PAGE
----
Errant enzyme may cause AD plaque

July 13, 2006

A faulty molecule may be responsible for the progression of mild cognitive impairment to Alzheimer’s disease, according to researchers from Mount Sinai School of Medicine in New York City.

A faulty molecule may be responsible for the progression of mild cognitive impairment to Alzheimer's disease, according to researchers from Mount Sinai School of Medicine in New York City.

A major effort is under way to find imaging biomarkers that will lead to earlier diagnosis of AD. One such promising marker is β-amyloid plaque, which is associated with AD. Researchers debate, however, whether the plaques cause AD or are a byproduct of the disease.

The Mount Sinai study, which appeared June 10 online in the journal Neurobiology of Aging, suggests the former.

People with AD exhibit elevated levels of β-amyloid peptides that cause plaque buildup in the brain. In the earliest stages of AD, the peptides proliferate, especially in the two connected brain regions critical for memory functions: the hippocampus and entorhinal cortex.

Dr. Giulio M. Pasinetti, director of the Neuroinflammation Research Center, and colleagues theorized that the early increase of β-amyloid peptides could be due to the shutoff in the brains of people at high-risk for developing AD of an insulin-degrading enzyme (IDE) that breaks down the peptides.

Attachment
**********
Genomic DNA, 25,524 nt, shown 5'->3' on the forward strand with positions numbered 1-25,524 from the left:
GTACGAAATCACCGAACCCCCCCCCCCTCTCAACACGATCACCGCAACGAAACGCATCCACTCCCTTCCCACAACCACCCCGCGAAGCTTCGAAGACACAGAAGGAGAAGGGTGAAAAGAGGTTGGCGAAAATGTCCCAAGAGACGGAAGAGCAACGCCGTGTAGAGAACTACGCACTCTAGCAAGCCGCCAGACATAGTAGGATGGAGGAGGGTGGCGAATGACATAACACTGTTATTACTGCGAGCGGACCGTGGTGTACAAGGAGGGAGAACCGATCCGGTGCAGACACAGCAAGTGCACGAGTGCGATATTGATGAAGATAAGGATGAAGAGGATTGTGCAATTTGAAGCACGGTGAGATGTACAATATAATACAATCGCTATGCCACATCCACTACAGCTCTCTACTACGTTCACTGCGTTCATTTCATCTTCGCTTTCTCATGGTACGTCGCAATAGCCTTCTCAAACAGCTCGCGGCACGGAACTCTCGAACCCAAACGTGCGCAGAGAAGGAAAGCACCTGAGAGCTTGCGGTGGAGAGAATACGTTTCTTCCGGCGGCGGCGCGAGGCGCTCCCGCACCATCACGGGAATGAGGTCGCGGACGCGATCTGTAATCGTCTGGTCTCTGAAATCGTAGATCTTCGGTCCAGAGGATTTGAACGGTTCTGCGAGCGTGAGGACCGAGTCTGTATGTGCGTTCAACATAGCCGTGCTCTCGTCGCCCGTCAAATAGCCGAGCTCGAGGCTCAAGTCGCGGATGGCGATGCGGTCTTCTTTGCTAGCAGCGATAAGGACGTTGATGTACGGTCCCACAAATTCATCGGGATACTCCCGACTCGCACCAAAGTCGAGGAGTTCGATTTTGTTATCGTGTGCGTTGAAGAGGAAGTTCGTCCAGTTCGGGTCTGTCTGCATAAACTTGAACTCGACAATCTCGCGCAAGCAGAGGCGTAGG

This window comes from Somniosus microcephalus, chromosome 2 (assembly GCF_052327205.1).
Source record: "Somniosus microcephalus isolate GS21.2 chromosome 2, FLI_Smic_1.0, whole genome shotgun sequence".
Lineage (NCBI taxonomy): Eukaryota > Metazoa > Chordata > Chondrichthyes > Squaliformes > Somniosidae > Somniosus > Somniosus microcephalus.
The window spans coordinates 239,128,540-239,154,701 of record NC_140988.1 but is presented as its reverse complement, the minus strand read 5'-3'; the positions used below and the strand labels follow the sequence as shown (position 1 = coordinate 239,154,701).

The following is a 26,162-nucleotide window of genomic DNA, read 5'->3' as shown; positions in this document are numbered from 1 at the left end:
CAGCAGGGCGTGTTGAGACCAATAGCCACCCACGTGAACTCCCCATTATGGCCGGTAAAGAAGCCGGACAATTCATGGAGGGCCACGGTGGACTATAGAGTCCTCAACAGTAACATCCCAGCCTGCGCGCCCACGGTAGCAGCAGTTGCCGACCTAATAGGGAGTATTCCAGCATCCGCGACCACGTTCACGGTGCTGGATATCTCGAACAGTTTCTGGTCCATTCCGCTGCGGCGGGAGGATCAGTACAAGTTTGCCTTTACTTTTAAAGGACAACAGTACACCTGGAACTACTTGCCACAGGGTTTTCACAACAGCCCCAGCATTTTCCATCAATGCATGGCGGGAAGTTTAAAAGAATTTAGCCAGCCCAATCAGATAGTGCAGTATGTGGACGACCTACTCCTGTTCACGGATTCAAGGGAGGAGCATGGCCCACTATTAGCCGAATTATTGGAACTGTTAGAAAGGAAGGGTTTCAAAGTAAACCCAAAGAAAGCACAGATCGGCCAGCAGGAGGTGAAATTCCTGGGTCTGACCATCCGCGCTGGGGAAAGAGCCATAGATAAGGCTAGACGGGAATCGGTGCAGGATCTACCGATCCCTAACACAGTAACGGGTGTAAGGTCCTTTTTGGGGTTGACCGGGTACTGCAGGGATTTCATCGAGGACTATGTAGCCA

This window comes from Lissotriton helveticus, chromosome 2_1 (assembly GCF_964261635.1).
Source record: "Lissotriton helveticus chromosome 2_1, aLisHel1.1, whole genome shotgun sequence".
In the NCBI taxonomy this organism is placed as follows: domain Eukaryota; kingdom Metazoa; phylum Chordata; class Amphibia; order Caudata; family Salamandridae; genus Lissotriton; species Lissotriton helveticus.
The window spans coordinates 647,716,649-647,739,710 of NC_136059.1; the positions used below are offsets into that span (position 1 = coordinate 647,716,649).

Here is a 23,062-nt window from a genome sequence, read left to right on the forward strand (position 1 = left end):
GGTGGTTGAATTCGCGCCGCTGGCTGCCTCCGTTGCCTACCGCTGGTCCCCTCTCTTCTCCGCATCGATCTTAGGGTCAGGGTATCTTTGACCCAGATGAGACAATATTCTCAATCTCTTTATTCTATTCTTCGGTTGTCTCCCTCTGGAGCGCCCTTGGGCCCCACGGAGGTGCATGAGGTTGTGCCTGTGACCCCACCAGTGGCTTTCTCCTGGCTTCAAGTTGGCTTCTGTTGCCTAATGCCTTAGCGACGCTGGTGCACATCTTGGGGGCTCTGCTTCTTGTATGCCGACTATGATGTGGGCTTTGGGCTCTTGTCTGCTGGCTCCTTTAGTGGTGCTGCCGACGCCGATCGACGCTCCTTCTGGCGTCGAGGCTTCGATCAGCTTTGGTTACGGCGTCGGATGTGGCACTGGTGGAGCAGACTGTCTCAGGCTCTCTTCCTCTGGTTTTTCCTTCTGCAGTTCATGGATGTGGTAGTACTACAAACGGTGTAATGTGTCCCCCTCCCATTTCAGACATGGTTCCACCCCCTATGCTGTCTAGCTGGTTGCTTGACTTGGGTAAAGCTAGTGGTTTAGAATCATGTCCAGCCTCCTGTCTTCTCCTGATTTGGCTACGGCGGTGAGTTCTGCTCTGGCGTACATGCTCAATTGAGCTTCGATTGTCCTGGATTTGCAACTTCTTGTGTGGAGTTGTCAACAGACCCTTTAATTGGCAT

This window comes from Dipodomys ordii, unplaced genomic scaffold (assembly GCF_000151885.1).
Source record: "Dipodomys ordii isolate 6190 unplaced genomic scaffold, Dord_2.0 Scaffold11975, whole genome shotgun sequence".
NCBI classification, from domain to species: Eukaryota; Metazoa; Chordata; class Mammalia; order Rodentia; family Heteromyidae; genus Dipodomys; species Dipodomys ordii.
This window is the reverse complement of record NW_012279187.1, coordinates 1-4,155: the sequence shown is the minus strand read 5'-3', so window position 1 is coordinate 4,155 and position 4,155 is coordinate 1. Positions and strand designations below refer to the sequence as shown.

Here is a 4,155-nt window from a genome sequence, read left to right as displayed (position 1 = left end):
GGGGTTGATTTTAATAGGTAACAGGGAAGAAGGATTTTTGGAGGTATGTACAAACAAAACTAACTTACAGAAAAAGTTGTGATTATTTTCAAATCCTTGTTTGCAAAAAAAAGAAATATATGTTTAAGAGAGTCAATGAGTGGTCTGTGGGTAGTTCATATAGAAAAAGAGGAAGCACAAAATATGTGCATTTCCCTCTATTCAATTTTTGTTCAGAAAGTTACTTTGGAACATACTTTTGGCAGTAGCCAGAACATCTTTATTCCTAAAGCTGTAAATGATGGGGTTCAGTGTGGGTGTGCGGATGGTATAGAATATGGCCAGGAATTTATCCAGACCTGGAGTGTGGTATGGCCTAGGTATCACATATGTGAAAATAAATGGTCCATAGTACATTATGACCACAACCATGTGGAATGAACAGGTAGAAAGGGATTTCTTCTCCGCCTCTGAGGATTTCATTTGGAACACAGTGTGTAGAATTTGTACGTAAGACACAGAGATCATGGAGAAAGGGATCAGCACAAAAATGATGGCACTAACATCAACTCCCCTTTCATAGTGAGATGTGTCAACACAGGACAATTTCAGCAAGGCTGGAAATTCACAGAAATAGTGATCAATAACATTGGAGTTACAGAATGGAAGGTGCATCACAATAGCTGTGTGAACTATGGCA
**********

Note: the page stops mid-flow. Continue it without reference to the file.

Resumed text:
To assess possible changes in IDE during MCI, the investigators measured protein levels and enzymatic activity in postmortem brain tissue from 46 elderly subjects. They found that levels of β-amyloid peptides in the entorhinal cortex were inversely correlated with IDE activity in the hippocampus. These results support the idea that alterations in IDE might be causally related to β-amyloid peptide accumulation, starting in the earliest stages of AD, Pasinetti said.

If these results are confirmed, researchers suggest that boosting IDE activity pharmacologically may reverse β-amyloid peptide accumulation.

A loss of IDE activity had previously been shown to occur in severe AD dementia. The current results raise the possibility that a deficit in degradation of amyloid peptides from IDE could raise levels of toxic β-amyloid peptides even before AD dementia is diagnosed.

"We hope our research provides direction for preventive treatments to delay the onset of AD dementia by eliminating amyloid plaque-causing peptides in the brain," Pasinetti said.

For more information from the Diagnostic Imaging archives:

PET/CT imaging distinguishes potentially treatable dementias

Neuroimaging sharpens focus on mild cognitive impairment

Study taps cerebrospinal fluid to identify dementia

Study links Alzheimer's disease to abnormal cell division